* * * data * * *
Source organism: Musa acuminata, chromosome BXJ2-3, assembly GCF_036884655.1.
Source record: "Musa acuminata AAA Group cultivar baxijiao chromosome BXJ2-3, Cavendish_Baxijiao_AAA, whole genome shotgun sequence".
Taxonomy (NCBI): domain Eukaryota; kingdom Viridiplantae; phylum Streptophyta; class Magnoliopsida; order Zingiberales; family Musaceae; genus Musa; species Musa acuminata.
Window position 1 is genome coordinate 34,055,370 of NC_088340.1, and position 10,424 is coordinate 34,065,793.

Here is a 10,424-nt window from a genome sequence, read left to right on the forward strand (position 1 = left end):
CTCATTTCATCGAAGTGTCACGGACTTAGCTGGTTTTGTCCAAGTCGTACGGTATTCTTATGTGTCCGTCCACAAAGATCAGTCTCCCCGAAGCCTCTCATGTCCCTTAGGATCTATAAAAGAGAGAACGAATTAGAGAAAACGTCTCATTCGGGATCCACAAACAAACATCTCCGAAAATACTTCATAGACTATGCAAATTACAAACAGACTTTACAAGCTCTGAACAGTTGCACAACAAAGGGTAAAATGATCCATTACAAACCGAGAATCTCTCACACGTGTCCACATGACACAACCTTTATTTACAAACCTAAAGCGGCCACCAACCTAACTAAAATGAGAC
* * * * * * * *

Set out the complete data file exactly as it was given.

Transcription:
Source organism: Musa acuminata, chromosome BXJ2-3, assembly GCF_036884655.1.
Source record: "Musa acuminata AAA Group cultivar baxijiao chromosome BXJ2-3, Cavendish_Baxijiao_AAA, whole genome shotgun sequence".
Taxonomy (NCBI): domain Eukaryota; kingdom Viridiplantae; phylum Streptophyta; class Magnoliopsida; order Zingiberales; family Musaceae; genus Musa; species Musa acuminata.
Window position 1 is genome coordinate 34,055,370 of NC_088340.1, and position 10,424 is coordinate 34,065,793.

Here is a 10,424-nt window from a genome sequence, read left to right on the forward strand (position 1 = left end):
CTCATTTCATCGAAGTGTCACGGACTTAGCTGGTTTTGTCCAAGTCGTACGGTATTCTTATGTGTCCGTCCACAAAGATCAGTCTCCCCGAAGCCTCTCATGTCCCTTAGGATCTATAAAAGAGAGAACGAATTAGAGAAAACGTCTCATTCGGGATCCACAAACAAACATCTCCGAAAATACTTCATAGACTATGCAAATTACAAACAGACTTTACAAGCTCTGAACAGTTGCACAACAAAGGGTAAAATGATCCATTACAAACCGAGAATCTCTCACACGTGTCCACATGACACAACCTTTATTTACAAACCTAAAGCGGCCACCAACCTAACTAAAATGAGAC